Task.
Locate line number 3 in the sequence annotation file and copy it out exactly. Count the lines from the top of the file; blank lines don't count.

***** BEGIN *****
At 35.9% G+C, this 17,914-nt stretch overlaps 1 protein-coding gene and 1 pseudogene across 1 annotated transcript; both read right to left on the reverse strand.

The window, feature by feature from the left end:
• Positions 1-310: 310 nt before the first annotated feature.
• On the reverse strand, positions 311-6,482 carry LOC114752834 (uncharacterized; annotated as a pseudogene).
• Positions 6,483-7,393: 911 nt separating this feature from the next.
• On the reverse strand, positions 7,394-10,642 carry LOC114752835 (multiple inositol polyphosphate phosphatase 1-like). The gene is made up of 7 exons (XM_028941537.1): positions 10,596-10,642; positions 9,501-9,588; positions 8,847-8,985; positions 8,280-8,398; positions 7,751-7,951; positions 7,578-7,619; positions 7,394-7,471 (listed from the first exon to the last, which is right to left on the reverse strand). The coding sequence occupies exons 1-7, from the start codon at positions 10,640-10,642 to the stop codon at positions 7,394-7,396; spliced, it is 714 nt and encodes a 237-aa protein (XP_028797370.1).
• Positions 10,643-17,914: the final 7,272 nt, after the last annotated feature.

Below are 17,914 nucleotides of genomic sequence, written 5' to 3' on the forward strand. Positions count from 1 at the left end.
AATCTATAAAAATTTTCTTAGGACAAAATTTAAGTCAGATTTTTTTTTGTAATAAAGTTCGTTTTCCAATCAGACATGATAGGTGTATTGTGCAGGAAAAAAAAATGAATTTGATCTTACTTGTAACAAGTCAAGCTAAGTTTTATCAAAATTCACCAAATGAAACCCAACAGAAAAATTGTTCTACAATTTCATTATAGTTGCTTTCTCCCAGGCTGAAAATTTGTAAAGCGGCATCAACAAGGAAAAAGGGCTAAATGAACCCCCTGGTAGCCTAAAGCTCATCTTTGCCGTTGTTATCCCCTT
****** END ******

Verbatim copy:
• Positions 1-310: 310 nt before the first annotated feature.